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Wrestling Coaches Suspended for Mixed-Gender Match

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A pair of Pennsylvania high school wrestling coaches have been suspended for allowing a male to wrestle a female last week, according to The York Dispatch.

Central Catholic High School in Allentown follows the local Roman Catholic Diocese’s policy prohibiting mixed gender competition in wrestling. The only exception is during the individual state tournament, when there is no control over who wrestles who.

Central Catholic’s coaches didn’t follow that policy last week. Head coach John Bolich sent freshman Josh Lynds out to face William Allen freshman Rachelly Montas during a Dec. 11 dual meet. The match was completed, unlike in 2018 when officials from Bethlehem Catholic High School in Pennsylvania stopped a match between a male and female after 14 seconds, leading to the male forfeiting.

But Lynds and Montas finished the match, and Bolich and an assistant coach being suspended.  Bolich, a Willow Grove, Penn. native and former Lehigh University wrestler, is in his second year as Allentown Central Catholic’s head coach.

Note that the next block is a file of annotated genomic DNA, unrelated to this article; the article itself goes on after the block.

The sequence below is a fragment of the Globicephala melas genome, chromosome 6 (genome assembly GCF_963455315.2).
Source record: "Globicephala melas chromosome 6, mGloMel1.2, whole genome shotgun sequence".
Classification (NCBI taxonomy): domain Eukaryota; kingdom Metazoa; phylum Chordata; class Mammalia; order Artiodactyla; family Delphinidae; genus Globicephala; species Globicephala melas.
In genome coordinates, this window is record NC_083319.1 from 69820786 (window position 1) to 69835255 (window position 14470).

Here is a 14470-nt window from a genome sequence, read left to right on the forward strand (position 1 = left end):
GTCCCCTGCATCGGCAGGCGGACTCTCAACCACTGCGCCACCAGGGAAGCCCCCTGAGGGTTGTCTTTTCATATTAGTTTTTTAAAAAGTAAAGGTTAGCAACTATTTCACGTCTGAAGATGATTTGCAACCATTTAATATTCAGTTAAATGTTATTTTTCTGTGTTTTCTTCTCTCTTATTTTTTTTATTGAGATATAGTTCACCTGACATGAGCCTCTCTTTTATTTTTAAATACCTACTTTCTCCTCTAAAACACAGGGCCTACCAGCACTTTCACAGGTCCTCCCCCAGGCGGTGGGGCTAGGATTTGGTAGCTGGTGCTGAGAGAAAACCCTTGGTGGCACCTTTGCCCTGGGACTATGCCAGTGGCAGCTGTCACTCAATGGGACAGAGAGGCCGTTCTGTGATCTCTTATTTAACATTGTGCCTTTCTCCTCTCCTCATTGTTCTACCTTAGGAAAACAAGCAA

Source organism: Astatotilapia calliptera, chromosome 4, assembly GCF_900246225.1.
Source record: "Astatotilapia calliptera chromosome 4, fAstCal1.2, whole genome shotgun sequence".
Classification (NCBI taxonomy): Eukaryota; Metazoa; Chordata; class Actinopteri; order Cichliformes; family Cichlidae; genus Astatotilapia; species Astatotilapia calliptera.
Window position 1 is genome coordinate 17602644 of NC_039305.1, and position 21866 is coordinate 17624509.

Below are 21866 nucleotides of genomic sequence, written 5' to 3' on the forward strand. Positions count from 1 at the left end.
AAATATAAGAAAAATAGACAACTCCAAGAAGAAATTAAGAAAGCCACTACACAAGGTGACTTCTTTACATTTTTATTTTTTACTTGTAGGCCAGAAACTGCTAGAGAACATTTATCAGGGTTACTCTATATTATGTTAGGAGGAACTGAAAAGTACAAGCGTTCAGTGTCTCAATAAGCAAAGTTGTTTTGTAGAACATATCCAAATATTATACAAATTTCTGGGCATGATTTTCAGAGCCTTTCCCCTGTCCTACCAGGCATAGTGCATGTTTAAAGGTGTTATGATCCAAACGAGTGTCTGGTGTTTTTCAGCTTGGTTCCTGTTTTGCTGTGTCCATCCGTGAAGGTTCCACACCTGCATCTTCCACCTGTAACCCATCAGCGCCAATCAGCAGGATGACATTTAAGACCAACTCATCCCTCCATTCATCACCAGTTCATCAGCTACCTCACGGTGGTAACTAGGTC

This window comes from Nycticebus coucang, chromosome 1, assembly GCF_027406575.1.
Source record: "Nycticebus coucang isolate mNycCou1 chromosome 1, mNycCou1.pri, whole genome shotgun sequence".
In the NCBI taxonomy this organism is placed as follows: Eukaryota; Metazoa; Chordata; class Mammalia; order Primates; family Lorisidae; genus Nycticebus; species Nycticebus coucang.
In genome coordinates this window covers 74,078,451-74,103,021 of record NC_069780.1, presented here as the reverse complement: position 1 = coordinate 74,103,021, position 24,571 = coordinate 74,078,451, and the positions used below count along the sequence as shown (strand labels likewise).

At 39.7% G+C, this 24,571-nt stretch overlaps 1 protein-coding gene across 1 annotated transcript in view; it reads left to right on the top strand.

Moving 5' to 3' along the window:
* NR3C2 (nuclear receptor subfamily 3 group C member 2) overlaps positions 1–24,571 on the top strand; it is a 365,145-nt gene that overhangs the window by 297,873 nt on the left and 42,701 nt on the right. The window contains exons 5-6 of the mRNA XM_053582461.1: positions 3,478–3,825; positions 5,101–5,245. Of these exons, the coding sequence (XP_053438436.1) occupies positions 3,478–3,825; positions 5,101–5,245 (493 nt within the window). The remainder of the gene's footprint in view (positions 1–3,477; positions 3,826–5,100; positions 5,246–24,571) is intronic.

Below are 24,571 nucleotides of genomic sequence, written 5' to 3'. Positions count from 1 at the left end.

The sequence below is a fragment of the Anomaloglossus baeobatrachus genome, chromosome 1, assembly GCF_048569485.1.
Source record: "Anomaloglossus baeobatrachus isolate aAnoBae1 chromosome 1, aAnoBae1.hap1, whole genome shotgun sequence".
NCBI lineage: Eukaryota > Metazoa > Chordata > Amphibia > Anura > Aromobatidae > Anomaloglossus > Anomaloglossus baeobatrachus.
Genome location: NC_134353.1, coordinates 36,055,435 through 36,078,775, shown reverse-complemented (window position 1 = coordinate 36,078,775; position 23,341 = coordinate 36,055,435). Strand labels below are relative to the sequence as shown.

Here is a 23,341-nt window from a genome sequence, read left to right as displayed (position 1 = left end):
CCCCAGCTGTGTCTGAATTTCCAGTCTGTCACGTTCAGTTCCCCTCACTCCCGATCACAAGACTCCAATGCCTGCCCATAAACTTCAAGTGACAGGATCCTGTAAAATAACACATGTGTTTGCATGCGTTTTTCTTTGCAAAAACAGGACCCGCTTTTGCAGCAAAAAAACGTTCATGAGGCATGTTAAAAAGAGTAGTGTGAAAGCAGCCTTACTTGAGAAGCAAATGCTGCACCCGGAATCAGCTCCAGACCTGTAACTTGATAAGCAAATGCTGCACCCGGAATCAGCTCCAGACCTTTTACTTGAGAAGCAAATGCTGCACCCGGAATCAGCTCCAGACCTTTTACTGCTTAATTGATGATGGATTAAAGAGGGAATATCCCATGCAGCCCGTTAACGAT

Similar stories have gained national attention in recent years. Last February, high school senior Brendan Johnston, a male, forfeited at the Colorado state meet instead of wrestling two females – Angel Rios and Jaslynn Gallegos – in his bracket.

"I'm not really comfortable with a couple of things with wrestling a girl," Johnston told The Denver Post at the time. "The physical contact, there's a lot of it in wrestling. And I guess the physical aggression too. I don't want to treat a young lady like that on the mat. Or off the mat. And not to disrespect the heart or the effort that she's put in. That's not what I want to do either.

“Wrestling is something we do, it’s not who we are. And there are more important things to me than my wrestling. And I’m willing to have those priorities.”

Rios and Gallegos took fourth and fifth, respectively, to become the first girls to place at the Colorado state meet.

"I just want to be a wrestler, not necessarily defined as a girl wrestler, so it kind of hurt me a little bit," Gallegos, who is now wrestling at Presbyterian College in South Carolina, told National Public Radio's Scott Simon in March. "I just want to be this wrestler, and my gender is holding me back."

ESPN reported in April that the number of girls wrestling in high school rose from 3,405 in 2001 to nearly 17,000 in 2019.

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